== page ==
There is a saying in the business world: “What gets measured, gets managed”, and it rings true for practicing as well. Practicing with a clear intention allows you to measure your success in that small, clear way. If your intention is to clean up intonation, and that’s what you work on for 30 minutes, you can tell at the end of your session if you’re playing more in tune.
Setting an intention keeps you focused, and it gives you clear, tangible evidence of improvement. Did you manage to get the passage up to q=104? Great! that’s a clear improvement from yesterday when you couldn’t play it at 96. If you were only able to get it to 100, then you know where to start next time. And you can still walk away knowing that you made some improvement in the speed.
You can have some fun with them
There are days when I’m just not feeling it. Maybe it’s the day after a big performance and I want to give myself a little break. On those days, I’ll pull out a new-to-me piece that I have been wanting to take a look at, and my intention will be “I’m going to try to play through this piece from beginning to end and see how well I can read it”. Or I might take an old piece that is not currently on my performance repertoire list and my intention will be “I am going to play through this piece and really listen into my sound production”. While there is no immediate pressure to improve anything, you can still staying focused and still managing to get something positive out of the practice session.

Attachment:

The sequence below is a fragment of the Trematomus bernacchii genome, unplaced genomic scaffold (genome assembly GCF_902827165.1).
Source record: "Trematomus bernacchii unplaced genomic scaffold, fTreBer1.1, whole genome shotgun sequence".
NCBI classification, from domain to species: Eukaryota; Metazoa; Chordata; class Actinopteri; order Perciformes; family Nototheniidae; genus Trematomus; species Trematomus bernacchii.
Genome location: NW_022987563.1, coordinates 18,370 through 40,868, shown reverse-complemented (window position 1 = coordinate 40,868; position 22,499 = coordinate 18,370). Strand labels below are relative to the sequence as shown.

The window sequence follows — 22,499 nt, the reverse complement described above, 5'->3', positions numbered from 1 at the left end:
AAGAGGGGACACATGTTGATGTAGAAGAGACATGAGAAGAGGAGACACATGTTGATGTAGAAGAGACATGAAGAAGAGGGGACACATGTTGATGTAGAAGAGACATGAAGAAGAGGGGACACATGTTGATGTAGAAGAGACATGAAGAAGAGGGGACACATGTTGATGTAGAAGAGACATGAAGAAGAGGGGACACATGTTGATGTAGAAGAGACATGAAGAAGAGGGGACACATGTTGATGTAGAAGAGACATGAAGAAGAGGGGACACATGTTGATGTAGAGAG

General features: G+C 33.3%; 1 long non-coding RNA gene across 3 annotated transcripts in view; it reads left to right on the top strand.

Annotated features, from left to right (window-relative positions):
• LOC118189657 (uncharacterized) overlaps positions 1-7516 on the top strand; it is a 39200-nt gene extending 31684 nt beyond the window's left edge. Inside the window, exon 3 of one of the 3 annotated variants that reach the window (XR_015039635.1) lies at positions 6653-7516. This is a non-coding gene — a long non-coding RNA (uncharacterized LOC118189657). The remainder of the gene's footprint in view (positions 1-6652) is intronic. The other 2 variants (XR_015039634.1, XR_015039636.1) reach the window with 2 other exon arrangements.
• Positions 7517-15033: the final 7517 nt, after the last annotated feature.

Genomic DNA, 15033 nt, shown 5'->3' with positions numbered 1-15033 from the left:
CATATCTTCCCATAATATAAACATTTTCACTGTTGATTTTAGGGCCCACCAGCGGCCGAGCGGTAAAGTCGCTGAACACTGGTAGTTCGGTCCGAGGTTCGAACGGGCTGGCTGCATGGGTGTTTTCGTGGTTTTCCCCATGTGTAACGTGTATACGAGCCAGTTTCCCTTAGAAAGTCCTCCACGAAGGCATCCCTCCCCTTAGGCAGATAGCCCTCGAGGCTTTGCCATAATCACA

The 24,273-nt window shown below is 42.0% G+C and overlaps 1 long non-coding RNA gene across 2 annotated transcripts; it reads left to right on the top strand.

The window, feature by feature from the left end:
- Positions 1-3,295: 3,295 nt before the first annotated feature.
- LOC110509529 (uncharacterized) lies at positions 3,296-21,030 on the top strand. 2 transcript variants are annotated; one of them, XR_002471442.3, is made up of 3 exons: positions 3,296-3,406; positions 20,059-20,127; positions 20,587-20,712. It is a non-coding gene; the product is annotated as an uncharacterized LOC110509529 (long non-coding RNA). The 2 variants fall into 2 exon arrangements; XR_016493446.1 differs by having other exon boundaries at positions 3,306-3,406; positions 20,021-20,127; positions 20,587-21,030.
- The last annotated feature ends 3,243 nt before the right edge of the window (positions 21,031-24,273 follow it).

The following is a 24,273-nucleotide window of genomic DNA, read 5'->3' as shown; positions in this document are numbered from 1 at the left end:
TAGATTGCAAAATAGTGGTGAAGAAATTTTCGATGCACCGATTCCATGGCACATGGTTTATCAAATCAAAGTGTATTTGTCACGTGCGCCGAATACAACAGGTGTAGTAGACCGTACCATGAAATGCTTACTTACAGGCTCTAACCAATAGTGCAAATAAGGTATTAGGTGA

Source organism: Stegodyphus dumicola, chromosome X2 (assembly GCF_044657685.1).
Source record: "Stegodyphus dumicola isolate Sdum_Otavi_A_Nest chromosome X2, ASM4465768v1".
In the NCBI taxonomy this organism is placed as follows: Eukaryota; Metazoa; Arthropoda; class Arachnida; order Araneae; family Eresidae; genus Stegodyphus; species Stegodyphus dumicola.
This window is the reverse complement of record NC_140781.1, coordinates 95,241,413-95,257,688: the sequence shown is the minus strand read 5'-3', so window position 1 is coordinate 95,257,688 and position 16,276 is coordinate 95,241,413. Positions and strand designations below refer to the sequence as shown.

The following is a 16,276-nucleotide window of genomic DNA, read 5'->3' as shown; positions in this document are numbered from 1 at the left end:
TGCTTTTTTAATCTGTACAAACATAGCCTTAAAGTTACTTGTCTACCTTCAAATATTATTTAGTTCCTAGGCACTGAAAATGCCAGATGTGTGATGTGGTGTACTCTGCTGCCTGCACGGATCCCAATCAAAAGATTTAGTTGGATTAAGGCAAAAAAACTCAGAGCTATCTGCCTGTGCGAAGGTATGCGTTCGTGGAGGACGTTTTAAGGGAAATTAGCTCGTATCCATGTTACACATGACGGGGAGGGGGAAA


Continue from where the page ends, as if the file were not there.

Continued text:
It shakes up your practice routine
Every intention I set makes my practicing feel completely different, so I never get bored practicing the same pieces month after month. One day, my intention will be set around my vibrato, so I’m thinking a lot about how the phrase direction calls for different speeds and ranges of motion in my vibrato. The next day, I might set my intention around bow angles, so my focus in on my right hand now, instead of my left. It almost feels like a different piece. By switching up my intentions each day, I’m seeing the piece from every different perspective, leaving no stone unturned.
It saves you a ton of time
Without Intention, you’re wasting a lot of time in the practice room. Time spent mindlessly playing through a whole piece (badly). Time spent repeating a passage without even stopping to figure out what needs adjustment, and time spent wondering where the last few hours went, and whether they made any difference.
I can guarantee that when you start adding in this tool, you’ll be blown away by the results. Your practicing will feel more efficient, more focused, and more productive. You’ll start out knowing exactly what you want to get done, and you’ll pack up feeling more accomplished and further ahead than before.